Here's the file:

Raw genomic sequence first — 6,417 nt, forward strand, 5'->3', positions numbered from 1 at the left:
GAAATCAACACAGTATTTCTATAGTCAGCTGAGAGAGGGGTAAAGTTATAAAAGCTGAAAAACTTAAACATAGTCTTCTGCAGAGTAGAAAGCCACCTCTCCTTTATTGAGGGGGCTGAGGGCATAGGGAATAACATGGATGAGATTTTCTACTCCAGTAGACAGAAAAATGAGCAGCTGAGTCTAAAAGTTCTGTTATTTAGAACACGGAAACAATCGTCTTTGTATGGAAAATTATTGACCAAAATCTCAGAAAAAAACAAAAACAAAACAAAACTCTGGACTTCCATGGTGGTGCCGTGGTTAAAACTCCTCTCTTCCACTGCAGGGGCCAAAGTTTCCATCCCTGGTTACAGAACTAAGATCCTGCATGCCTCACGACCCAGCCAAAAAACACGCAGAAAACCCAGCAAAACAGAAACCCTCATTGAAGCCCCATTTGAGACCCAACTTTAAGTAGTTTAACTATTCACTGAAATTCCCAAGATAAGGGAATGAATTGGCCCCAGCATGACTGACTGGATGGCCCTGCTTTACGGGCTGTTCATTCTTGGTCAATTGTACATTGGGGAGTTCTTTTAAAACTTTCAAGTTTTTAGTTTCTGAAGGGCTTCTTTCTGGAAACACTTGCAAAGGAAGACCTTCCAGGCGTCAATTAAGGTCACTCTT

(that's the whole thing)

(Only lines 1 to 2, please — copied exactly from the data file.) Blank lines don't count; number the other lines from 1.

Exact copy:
Raw genomic sequence first — 6,417 nt, forward strand, 5'->3', positions numbered from 1 at the left:
GAAATCAACACAGTATTTCTATAGTCAGCTGAGAGAGGGGTAAAGTTATAAAAGCTGAAAAACTTAAACATAGTCTTCTGCAGAGTAGAAAGCCACCTCTCCTTTATTGAGGGGGCTGAGGGCATAGGGAATAACATGGATGAGATTTTCTACTCCAGTAGACAGAAAAATGAGCAGCTGAGTCTAAAAGTTCTGTTATTTAGAACACGGAAACAATCGTCTTTGTATGGAAAATTATTGACCAAAATCTCAGAAAAAAACAAAAACAAAACAAAACTCTGGACTTCCATGGTGGTGCCGTGGTTAAAACTCCTCTCTTCCACTGCAGGGGCCAAAGTTTCCATCCCTGGTTACAGAACTAAGATCCTGCATGCCTCACGACCCAGCCAAAAAACACGCAGAAAACCCAGCAAAACAGAAACCCTCATTGAAGCCCCATTTGAGACCCAACTTTAAGTAGTTTAACTATTCACTGAAATTCCCAAGATAAGGGAATGAATTGGCCCCAGCATGACTGACTGGATGGCCCTGCTTTACGGGCTGTTCATTCTTGGTCAATTGTACATTGGGGAGTTCTTTTAAAACTTTCAAGTTTTTAGTTTCTGAAGGGCTTCTTTCTGGAAACACTTGCAAAGGAAGACCTTCCAGGCGTCAATTAAGGTCACTCTT